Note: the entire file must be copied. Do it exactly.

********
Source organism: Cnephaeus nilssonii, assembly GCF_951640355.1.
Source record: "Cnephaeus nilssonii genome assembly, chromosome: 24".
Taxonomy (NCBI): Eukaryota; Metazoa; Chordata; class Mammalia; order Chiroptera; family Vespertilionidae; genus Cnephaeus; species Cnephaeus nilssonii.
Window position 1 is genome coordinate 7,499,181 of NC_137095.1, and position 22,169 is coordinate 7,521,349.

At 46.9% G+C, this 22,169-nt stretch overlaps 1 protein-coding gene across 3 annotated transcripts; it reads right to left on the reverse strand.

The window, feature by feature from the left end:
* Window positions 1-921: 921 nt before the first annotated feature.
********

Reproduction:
Source organism: Cnephaeus nilssonii, assembly GCF_951640355.1.
Source record: "Cnephaeus nilssonii genome assembly, chromosome: 24".
Taxonomy (NCBI): Eukaryota; Metazoa; Chordata; class Mammalia; order Chiroptera; family Vespertilionidae; genus Cnephaeus; species Cnephaeus nilssonii.
Window position 1 is genome coordinate 7,499,181 of NC_137095.1, and position 22,169 is coordinate 7,521,349.

At 46.9% G+C, this 22,169-nt stretch overlaps 1 protein-coding gene across 3 annotated transcripts; it reads right to left on the reverse strand.

The window, feature by feature from the left end:
* Window positions 1-921: 921 nt before the first annotated feature.